In Part One of this article, we did a quick tour round the recent news for SEAT and Audi. This time, it’s the same treatment for Skoda and Volkswagen.
At the time of writing, Skoda is facing some major production problems. The company announced a few weeks back that it would ‘significantly reduce or halt’ production from October 18th. And that’s exactly what’s happened. Currently, there is only one production line still running, and according to Automotive News Europe, the Czech giant has now “cancelled most of working shifts until the end of the year.” Skoda now estimate that in 2021, they will produce a mind-boggling 250,000 fewer cars than planned. And that’s horrible news for the Czech economy: Skoda directly employs around 35,000 workers, with 180,000 working in the country’s car sector as a whole.
And the reason behind all this? Chiefly, it’s that global semiconductor shortage that’s hitting everything from PlayStations to iPhones… as well as virtually every car maunfacturer. Skoda seems particularly badly affected, with tens of thousands of cars they can’t finish because they don’t have the necessary microchips.
But step back from the current doom and gloom and in the long term, things look rosier. Skoda continues to combine high quality VW Group standards with a more affordable price tag — and there’s always going to be a market for that. Their cars continue to win plaudits from motoring journos and owners alike. Just this week, for example, the evergreen Skoda Fabia won yet another award. This time, it was voted ‘most attractive small car’ by over 14,000 readers of the German trade magazine Auto Motor Und Sport. We agree — it’s a really smart hatchback. You can take a good look round it on the review below.
The Fabia has also been shortlisted for Autobest’s Best Buy Car of Europe in 2022. This isn’t a tiny who-cares-anyway award — the competition represents the opinions of top motoring journalists from 32 countries.
On top of that, there’s the launch of Skoda’s first all-electric SUV, the Enyaq. The first one rolled off the production line on 22nd September and it will be available in the UK late in the year (production line problems permitting). The entry level model comes in at just under £32,000, comparatively affordable for its beefy size. Even better, the Enyaq is also attracting excellent reviews (see What Car’s below).
One thing’s for certain about Volkswagen: their newsfeed is no place for anyone who doesn’t want to hear about electric mobility, sustainability or intelligent/smart/interconnected futures. Out of the 23 news stories Volkswagen have posted since the end of July 2021, only six weren’t directly related to one of those themes. Out of those, only one reported on an ICE car — the Golf R estate.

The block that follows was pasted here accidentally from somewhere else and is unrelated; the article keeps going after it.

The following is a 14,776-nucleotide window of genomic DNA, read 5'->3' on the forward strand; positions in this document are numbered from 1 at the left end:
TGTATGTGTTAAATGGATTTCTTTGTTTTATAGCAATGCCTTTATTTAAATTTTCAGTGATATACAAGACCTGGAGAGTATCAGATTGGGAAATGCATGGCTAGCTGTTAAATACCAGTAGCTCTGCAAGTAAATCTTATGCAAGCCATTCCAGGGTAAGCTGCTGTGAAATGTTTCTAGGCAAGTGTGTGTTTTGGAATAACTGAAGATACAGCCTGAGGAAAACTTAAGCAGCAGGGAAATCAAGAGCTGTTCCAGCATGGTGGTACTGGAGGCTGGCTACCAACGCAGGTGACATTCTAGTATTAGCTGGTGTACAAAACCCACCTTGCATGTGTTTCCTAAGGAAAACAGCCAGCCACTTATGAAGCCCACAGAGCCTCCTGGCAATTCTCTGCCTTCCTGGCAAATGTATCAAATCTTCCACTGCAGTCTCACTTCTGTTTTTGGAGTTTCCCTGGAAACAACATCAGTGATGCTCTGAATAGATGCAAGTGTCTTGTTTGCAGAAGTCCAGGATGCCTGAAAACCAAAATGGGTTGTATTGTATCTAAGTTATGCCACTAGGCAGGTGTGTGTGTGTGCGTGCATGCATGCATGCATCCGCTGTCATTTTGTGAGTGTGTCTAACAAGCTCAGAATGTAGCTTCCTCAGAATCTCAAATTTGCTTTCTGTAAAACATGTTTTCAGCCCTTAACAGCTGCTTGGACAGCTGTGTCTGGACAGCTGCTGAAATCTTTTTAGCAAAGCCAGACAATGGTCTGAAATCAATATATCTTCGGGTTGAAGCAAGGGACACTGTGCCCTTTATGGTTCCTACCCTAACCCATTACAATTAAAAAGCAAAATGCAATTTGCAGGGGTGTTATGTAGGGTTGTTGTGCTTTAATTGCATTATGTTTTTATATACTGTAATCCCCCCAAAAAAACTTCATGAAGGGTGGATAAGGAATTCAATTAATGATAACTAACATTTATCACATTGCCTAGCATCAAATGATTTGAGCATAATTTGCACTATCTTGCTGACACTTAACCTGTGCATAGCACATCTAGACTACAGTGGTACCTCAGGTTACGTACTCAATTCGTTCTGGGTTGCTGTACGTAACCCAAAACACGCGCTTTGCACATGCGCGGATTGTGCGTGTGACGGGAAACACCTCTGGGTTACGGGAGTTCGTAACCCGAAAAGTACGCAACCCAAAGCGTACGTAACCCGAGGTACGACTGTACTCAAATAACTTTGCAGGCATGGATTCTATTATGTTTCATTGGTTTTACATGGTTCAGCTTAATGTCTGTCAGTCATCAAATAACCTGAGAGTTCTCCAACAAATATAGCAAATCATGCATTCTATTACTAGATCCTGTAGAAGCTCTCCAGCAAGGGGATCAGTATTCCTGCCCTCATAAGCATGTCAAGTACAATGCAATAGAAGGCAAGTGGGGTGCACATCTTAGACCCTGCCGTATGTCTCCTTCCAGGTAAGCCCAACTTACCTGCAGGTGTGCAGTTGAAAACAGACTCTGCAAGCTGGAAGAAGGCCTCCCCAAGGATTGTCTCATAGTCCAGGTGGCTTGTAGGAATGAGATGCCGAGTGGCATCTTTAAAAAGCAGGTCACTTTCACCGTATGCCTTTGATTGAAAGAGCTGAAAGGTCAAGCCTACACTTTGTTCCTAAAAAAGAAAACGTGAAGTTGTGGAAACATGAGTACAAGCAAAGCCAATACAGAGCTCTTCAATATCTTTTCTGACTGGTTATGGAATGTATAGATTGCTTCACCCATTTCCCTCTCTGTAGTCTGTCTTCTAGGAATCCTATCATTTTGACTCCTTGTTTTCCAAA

In case that leaves you in any doubt about how the German giant sees its future, VW Group’s CEO Herbert Diess had this to say at the AGM in July:
“With our NEW AUTO strategy, we will reinvent Volkswagen by 2030… The cars on our roads will be sustainable, safe, smart and ultimately autonomous within the next ten years. Individual mobility has a bright future. With our strong brands and global technology platforms, we have a clear plan to play a leading role in the new world of mobility, too.”
So, there it is: the VW Group aspires to have fully autonomous vehicles within ten years. Blimey. You can’t accuse them of lacking ambition.
Before we get to Volkswagen’s shiny new world, however, there’s the small matter of convincing the public to swap fossil fuels for electrons. We’ve blogged before about the crucial importance of their ID3 and ID4 models in achieving this. So how’s that going?
Pretty well, apparently. With ever-stricter pollution regulations and rising petrol/diesel prices, there’s no shortage of appetite for electric cars. According to Inside EVs, Volkswagen’s global EV sales hit a new record of 75,000 in the third quarter, up 154% from last year. That brings their total EV sales for 2021 to just below 168,000, up 169%.
The bulk of those sales were made up from the ID3 (52,700) and ID4 (72,700) with the e-Up also contributing a fair chunk. Just for a reality-check, however, the entire VW Group’s global electric sales have hovered between just 32% and 60% of Tesla’s. And arguably, Tesla is scaling up faster.
In the bigger picture, Volkswagen had a great first half to 2021. After the ravages of 2020, which saw losses of 1.5 billion euros, they’re back in profit again. They delivered 2.2 million vehicles worldwide — which again shows how far their EV operations have to go. They’re going to need that early success to weather the semiconductor shortage, which has seen Wolfsburg substantially cut production. VW expect the problems to ease in 2022.
Rounding Up the Round-Up
Every car manufacturer is facing a tough few months, as global supply issues rumble on. However, even allowing for the positive press-room spin, the VW Group does seem well placed for 2022 and beyond. The group put all its eggs in the electric vehicle basket, banking on the big switch coming sooner than later. So far, that seems to have been the smart move, as EV sales soar faster than anyone anticipated. As a side note, it makes us wonder what the future holds for VW’s arch-rival Toyota, who don’t seem to realise EVs are now a thing. Maybe we should write a blog post on it!
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